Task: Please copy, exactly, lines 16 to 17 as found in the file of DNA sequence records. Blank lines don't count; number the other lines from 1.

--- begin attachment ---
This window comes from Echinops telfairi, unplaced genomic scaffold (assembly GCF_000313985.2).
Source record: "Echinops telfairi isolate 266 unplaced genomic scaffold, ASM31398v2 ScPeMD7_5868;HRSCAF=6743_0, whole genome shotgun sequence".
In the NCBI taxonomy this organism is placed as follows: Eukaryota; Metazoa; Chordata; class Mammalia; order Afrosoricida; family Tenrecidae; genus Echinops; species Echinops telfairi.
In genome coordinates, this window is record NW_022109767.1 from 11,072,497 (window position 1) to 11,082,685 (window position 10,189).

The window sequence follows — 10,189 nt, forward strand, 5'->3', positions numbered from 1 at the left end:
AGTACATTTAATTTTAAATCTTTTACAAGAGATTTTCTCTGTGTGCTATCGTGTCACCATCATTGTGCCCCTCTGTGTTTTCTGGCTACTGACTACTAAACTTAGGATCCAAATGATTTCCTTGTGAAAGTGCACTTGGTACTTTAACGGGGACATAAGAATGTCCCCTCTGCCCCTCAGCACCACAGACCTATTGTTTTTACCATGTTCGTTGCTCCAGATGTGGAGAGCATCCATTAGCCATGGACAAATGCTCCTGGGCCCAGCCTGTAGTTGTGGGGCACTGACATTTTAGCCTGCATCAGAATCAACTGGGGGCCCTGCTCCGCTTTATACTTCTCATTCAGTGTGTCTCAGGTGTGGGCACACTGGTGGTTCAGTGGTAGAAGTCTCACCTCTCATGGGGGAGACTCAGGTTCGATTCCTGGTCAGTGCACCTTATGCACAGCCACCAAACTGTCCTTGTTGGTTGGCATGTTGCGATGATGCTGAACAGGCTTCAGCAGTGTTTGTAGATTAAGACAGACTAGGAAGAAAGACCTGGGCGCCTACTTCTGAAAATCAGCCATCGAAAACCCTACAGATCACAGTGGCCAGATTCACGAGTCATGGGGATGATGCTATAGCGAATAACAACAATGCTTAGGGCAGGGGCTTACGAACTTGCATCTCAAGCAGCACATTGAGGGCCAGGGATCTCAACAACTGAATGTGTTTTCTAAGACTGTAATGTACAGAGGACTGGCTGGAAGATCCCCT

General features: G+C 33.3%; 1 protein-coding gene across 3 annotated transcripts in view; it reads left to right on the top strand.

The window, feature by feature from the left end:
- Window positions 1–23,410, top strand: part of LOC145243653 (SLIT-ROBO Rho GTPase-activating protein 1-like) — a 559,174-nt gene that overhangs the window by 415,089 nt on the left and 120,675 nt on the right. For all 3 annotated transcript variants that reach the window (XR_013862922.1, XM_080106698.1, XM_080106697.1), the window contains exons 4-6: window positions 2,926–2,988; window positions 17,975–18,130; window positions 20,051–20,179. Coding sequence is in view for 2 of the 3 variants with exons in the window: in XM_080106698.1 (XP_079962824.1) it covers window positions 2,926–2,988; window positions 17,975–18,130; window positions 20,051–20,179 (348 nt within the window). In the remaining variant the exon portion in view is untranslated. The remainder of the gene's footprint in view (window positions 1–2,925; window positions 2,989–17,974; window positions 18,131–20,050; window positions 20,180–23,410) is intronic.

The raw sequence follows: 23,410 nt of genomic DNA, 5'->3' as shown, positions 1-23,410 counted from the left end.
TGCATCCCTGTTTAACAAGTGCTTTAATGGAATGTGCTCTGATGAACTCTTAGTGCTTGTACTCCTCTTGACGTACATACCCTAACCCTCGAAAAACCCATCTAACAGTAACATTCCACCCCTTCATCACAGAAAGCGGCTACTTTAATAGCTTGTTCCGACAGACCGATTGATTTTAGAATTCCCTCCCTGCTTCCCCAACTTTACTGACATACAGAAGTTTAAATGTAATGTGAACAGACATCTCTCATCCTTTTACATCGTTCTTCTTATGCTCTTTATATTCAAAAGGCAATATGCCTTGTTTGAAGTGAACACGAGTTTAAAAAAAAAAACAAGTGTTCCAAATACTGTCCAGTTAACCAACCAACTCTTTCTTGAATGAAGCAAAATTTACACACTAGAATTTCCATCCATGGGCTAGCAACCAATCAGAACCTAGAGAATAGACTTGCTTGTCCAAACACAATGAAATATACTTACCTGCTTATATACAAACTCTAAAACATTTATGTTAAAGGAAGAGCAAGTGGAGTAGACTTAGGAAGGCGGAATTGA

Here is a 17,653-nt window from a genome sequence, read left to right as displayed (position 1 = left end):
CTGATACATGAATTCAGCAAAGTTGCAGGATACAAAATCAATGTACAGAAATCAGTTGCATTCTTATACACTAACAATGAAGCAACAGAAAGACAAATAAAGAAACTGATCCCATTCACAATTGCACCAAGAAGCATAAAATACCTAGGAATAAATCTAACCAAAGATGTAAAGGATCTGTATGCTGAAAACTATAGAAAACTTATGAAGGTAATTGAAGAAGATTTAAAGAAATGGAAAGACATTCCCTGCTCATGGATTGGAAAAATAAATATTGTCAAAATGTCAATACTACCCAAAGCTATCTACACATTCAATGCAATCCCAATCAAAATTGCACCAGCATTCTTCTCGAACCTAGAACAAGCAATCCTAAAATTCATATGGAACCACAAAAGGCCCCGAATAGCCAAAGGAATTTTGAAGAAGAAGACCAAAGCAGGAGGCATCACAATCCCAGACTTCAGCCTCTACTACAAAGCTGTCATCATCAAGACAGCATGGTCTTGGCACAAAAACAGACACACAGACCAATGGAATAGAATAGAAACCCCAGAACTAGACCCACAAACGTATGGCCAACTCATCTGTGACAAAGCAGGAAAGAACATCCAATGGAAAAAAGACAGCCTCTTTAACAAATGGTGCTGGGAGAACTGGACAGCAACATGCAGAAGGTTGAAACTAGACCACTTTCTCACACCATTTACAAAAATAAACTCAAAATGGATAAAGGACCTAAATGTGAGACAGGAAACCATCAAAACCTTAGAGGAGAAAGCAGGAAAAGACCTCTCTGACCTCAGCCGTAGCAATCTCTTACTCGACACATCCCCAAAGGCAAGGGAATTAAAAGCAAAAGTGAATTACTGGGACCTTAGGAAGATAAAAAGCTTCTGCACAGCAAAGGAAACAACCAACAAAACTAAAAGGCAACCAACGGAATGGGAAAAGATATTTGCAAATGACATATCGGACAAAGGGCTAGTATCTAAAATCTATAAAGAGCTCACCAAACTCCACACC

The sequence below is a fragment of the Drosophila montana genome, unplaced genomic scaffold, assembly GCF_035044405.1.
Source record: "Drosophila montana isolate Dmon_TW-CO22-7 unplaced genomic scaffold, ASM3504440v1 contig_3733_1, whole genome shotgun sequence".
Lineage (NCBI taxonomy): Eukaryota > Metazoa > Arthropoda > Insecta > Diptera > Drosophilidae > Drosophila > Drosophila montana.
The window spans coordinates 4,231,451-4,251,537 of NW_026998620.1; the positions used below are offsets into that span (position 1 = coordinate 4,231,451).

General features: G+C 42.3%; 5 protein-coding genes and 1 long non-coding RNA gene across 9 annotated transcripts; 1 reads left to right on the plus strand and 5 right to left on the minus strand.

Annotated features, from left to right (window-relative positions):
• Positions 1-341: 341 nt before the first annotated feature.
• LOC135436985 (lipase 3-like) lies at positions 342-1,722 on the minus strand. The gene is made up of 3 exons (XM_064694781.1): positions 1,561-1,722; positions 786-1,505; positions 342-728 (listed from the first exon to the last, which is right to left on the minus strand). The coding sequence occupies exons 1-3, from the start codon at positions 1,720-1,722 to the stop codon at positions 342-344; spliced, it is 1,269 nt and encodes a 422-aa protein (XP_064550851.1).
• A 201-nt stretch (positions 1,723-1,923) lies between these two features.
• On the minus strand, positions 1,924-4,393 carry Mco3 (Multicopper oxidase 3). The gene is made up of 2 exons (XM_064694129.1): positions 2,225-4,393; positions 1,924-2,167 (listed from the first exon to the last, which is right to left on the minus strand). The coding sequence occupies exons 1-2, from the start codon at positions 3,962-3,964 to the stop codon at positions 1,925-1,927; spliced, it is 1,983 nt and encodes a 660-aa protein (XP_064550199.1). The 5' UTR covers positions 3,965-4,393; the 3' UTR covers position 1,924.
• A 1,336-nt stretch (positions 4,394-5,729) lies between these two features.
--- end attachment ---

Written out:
Lineage (NCBI taxonomy): Eukaryota > Metazoa > Arthropoda > Insecta > Diptera > Drosophilidae > Drosophila > Drosophila montana.
The window spans coordinates 4,231,451-4,251,537 of NW_026998620.1; the positions used below are offsets into that span (position 1 = coordinate 4,231,451).